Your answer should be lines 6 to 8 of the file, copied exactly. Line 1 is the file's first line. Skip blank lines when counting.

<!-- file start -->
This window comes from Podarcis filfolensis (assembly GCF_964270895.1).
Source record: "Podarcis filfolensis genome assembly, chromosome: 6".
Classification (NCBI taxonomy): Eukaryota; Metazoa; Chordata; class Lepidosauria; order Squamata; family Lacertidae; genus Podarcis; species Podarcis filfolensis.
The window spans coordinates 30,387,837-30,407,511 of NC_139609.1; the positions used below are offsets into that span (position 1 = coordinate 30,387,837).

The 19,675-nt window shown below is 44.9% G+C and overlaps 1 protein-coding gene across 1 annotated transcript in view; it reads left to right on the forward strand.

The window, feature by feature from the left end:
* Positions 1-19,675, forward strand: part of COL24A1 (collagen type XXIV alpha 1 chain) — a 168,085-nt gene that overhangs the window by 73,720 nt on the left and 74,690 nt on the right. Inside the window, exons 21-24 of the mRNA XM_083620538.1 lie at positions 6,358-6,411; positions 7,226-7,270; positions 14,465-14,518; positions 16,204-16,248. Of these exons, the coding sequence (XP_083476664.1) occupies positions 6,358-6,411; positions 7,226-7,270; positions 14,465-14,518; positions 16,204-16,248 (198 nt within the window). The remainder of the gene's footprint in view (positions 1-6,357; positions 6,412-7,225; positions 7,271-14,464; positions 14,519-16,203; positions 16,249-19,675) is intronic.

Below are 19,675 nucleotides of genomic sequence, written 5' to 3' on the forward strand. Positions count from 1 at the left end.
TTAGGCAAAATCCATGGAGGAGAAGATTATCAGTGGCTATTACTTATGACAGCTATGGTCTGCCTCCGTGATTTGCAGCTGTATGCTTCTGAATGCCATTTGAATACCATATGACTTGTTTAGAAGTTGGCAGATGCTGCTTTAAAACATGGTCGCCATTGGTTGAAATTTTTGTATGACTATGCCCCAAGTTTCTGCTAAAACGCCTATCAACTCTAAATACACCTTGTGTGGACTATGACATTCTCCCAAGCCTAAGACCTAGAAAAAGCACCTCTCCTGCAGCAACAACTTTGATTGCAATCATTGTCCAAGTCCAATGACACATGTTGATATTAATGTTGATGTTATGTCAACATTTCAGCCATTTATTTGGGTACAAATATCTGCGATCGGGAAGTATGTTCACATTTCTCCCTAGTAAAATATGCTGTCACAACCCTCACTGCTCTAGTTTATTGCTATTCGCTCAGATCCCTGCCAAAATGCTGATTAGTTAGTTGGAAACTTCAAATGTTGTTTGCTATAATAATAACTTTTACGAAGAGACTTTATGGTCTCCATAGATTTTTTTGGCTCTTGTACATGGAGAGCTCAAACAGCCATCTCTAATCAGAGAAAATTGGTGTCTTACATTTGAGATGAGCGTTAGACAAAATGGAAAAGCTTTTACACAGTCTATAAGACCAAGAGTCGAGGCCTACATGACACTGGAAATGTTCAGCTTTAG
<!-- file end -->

The window, feature by feature from the left end:
* Positions 1-19,675, forward strand: part of COL24A1 (collagen type XXIV alpha 1 chain) — a 168,085-nt gene that overhangs the window by 73,720 nt on the left and 74,690 nt on the right. Inside the window, exons 21-24 of the mRNA XM_083620538.1 lie at positions 6,358-6,411; positions 7,226-7,270; positions 14,465-14,518; positions 16,204-16,248. Of these exons, the coding sequence (XP_083476664.1) occupies positions 6,358-6,411; positions 7,226-7,270; positions 14,465-14,518; positions 16,204-16,248 (198 nt within the window). The remainder of the gene's footprint in view (positions 1-6,357; positions 6,412-7,225; positions 7,271-14,464; positions 14,519-16,203; positions 16,249-19,675) is intronic.

Below are 19,675 nucleotides of genomic sequence, written 5' to 3' on the forward strand. Positions count from 1 at the left end.